Chimo: I never read reviews. I think it's none of the actor's business what the reviewers have to say. And inevitably it will get in your head. You know when you've got a hit and when you don't. And you find ways to do [the "bad" work]. You find that one thing you love about that character, and you just cling to that—hold on to that for dear life and play that.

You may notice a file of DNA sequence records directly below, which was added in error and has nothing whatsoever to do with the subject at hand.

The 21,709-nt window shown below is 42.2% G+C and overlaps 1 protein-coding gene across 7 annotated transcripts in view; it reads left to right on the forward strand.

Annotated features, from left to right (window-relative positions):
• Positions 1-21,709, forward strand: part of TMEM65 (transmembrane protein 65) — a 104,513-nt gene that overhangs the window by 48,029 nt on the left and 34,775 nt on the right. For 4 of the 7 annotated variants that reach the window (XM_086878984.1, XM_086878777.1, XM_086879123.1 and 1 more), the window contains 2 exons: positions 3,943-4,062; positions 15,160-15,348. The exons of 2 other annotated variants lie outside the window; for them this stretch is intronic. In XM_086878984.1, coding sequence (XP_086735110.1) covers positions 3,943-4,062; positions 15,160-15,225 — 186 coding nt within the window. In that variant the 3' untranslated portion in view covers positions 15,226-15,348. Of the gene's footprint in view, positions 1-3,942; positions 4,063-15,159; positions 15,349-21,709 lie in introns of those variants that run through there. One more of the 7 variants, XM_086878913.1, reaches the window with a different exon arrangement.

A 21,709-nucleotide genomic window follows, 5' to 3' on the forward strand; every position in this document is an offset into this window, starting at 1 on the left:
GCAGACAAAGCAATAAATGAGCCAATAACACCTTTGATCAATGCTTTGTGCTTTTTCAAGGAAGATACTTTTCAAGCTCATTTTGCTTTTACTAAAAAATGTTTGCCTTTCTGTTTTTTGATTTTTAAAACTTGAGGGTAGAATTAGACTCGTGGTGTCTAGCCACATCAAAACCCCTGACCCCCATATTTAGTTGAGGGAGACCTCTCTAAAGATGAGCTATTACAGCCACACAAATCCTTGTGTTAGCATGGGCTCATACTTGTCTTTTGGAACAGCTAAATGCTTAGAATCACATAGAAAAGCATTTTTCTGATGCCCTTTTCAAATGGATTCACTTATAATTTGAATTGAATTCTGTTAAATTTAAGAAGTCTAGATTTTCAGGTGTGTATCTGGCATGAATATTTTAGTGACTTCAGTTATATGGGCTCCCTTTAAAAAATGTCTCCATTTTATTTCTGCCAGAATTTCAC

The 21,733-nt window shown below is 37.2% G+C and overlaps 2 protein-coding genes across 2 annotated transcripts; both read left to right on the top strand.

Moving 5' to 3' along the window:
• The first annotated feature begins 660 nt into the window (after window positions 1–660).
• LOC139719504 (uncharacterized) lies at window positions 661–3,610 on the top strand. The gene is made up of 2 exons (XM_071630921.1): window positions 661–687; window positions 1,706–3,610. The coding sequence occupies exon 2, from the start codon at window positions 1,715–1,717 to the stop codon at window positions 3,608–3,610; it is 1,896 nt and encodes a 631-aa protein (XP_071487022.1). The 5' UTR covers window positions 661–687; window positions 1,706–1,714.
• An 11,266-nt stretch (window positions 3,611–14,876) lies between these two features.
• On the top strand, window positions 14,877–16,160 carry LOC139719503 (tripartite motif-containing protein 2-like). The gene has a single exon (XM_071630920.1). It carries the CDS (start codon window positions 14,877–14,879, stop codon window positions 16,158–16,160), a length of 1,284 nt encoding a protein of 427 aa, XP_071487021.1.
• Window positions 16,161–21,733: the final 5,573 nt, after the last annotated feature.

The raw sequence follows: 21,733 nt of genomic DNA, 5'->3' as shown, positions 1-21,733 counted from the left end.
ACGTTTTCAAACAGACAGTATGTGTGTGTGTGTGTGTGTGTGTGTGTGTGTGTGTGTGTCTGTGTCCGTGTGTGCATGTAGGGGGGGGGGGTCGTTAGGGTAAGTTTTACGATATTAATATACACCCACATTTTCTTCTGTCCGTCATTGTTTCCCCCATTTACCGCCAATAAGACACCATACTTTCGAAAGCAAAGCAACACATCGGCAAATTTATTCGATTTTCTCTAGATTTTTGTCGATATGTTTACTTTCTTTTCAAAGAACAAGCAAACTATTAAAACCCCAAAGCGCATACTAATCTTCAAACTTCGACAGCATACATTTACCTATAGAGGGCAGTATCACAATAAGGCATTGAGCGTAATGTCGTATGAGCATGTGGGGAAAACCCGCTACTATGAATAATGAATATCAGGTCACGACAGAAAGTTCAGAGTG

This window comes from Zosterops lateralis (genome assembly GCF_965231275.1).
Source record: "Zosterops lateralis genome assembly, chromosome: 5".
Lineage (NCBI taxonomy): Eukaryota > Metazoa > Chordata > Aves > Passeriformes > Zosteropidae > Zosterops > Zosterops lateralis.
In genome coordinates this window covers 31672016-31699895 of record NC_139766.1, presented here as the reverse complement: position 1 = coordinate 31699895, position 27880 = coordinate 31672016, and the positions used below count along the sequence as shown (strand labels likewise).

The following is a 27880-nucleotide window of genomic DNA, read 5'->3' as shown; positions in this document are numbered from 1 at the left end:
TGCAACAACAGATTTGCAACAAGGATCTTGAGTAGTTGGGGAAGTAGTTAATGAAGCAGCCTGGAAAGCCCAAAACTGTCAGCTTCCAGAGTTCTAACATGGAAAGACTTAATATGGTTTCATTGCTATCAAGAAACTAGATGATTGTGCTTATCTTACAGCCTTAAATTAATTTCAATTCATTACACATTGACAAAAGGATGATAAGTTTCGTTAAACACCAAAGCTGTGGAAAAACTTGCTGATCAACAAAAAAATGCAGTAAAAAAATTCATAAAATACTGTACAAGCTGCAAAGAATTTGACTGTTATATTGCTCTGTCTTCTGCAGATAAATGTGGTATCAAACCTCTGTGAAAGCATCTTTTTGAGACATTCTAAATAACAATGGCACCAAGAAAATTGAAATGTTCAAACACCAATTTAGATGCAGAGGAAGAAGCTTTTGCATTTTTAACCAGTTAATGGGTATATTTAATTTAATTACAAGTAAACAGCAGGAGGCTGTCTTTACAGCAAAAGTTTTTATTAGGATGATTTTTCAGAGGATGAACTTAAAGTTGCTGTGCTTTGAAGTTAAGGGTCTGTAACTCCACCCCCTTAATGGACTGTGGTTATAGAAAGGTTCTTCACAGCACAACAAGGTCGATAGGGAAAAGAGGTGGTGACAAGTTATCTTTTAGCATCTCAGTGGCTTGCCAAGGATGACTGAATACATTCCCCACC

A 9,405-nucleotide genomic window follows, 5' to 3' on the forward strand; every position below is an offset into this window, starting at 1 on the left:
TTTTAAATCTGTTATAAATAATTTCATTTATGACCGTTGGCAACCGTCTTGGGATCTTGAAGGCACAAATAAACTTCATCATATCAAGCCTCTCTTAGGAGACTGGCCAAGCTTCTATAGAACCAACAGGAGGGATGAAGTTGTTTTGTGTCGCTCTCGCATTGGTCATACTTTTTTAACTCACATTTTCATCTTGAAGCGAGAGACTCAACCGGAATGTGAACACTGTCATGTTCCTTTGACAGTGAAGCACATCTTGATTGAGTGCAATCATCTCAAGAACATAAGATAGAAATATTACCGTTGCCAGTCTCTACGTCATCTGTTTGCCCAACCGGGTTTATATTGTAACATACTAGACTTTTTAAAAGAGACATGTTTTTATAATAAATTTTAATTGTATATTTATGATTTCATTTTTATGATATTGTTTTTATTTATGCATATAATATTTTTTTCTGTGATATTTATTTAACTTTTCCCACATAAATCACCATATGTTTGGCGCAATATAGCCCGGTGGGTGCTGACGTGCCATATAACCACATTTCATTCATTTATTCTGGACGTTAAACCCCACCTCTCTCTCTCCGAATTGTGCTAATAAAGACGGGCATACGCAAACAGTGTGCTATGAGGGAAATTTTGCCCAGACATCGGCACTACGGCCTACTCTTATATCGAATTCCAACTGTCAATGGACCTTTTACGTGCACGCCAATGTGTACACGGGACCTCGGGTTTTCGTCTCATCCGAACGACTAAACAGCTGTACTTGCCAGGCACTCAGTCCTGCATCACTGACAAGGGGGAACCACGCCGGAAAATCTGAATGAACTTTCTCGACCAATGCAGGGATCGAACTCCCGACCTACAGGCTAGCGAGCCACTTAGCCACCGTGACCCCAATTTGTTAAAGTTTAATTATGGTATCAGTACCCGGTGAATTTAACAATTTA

Back Stage:
Catherine, your audition story?